800px-South_Sudan_literacy_rate_for_population_15-24_years_old_by_stateIn the new nation of South Sudan, war has prevented fully one-half of the children from going to school.
Think about this for a moment. Imagine half the children in the state of Georgia not being able to go to school. (Both Georgia and South Sudan have a population of about 10 million.) What would happen if this scenario held true here in America? It may be hypothetical for Georgia, but it is very real in South Sudan. According to the United Nations’ Children’s agency, UNICEF, South Sudan has the highest proportion of children out of school of any country around the globe. If this happened in America, the government would declare an educational crisis in the state of Georgia, and every ordinary citizen in the country would do everything possible to change the situation.
Civil war between feuding tribes has been going on in South Sudan for years. Government forces have been battling rebels for the past two years. A peace treaty was signed last August, but the chances of its success are slim. Despite the peace agreement, violence persists in some areas. In the meantime, the children, the hope of South Sudan’s future, are not going to school. UNICEF has said that since the war broke out, more than 800 schools have been demolished and over 400,000 children have had to leave school.
Only 1 in 10 South Sudanese students who enter school finish their primary education, among a shortage of facilities and trained teachers, says Phuong T. Nguyen, UNICEF’s chief of education for South Sudan. “There is a very, very low budget from the government to the education sector. It is not holding steady and we see a decline.” Even though enrollment originally went up from its less than 30% level after South Sudan became independent in 2011, the war and a lack of school buildings and qualified teachers have served to slow that growth.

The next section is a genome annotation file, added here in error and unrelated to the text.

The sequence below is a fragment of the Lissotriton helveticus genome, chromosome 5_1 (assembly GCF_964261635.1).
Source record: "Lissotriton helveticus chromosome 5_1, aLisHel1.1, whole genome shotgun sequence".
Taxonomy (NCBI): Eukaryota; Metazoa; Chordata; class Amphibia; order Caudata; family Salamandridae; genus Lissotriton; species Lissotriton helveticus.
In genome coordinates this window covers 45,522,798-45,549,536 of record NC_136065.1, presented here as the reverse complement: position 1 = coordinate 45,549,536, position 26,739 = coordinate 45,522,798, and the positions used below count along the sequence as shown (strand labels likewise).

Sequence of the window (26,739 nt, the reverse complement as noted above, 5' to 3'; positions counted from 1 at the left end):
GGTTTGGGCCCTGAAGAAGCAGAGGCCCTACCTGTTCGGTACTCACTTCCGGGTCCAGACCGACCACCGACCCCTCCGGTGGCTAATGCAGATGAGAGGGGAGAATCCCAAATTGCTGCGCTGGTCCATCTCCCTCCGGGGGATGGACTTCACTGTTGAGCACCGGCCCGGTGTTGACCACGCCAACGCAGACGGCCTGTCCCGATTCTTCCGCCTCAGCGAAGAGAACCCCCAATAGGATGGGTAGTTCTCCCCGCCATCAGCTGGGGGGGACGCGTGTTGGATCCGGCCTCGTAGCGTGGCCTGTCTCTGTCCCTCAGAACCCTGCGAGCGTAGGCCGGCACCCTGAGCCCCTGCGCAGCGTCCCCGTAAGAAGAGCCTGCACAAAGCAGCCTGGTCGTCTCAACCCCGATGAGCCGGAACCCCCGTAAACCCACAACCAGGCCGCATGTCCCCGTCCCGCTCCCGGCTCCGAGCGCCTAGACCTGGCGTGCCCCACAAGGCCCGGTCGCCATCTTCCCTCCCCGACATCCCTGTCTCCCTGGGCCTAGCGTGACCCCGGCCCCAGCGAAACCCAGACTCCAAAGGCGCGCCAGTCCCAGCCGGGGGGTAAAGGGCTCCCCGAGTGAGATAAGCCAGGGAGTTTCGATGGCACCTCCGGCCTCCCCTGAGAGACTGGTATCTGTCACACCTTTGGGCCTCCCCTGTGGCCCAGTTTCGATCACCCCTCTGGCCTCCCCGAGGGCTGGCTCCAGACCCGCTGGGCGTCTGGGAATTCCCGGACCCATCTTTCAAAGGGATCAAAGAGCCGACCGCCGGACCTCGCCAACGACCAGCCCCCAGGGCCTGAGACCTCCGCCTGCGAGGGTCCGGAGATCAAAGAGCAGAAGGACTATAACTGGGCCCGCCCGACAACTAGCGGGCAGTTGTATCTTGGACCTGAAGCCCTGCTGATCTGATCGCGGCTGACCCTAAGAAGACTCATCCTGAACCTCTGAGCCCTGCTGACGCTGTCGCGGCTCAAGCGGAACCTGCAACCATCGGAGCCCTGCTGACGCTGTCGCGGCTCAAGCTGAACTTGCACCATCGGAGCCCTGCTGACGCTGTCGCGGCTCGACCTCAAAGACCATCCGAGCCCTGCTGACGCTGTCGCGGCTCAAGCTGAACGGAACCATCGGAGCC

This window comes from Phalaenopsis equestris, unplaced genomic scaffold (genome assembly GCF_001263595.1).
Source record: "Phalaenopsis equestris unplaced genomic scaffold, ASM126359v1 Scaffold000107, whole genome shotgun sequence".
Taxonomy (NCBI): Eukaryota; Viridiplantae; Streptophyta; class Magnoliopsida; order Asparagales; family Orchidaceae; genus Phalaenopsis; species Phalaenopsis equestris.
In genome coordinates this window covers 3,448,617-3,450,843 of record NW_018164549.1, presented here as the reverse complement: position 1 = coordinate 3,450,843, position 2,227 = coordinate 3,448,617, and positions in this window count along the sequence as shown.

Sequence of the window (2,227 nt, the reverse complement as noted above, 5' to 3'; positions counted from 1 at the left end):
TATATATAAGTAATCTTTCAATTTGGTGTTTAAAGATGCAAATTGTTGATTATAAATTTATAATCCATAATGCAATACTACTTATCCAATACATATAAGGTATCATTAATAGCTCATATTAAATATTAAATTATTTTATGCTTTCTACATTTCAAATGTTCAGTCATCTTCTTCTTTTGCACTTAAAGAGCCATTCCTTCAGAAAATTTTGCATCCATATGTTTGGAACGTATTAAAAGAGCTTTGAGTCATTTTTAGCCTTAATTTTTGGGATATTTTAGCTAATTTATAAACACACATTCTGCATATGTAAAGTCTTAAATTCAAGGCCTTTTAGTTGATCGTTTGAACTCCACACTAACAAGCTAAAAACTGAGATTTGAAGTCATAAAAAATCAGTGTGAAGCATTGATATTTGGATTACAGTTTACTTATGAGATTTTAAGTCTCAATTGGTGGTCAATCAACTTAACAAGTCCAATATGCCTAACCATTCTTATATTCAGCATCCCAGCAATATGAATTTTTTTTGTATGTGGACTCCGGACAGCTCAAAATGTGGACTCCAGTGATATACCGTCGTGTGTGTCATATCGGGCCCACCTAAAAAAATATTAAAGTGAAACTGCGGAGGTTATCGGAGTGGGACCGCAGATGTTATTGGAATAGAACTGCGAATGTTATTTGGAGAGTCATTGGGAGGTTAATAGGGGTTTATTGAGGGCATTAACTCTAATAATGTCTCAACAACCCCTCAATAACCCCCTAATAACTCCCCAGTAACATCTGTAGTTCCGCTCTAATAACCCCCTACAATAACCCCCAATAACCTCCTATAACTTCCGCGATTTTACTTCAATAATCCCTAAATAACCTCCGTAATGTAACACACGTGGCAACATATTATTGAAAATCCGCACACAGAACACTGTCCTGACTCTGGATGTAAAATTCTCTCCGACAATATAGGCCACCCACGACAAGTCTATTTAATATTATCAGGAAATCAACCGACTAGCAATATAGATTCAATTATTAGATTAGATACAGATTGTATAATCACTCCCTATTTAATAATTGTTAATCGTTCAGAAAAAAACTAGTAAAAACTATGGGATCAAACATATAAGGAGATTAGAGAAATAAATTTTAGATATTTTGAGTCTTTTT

Sending the younger generation to school is vital for the future of South Sudan and its citizens. At the same time it is imperative to provide the opportunity for the adults and their families to cultivate food for themselves through mini-gardening projects in the refugee camps.
That is what Africa Sunrise Communities is striving to do for the situation in South Sudan. Our organization, along with people of goodwill and good conscience, is working hard to eradicate the problems of long decades of civil war through education and through gardening projects. We work to raise funds for the refugee camps in Uganda, which provide refuge for those who have fled from South Sudan. Providing education and food to these people can help overcome long decades of neglect and can help bring back to the people the sense of dignity and pride that they have lost through so many years of being refugees.
Africa Sunrise Communities is dedicated to bringing change and hope through education and gardening projects in the South Sudanese refugee camps in Uganda. Our commitment is to give hope to this most vulnerable and destitute population, refugees and their children, who otherwise have no hope.
Gabriel Kwai.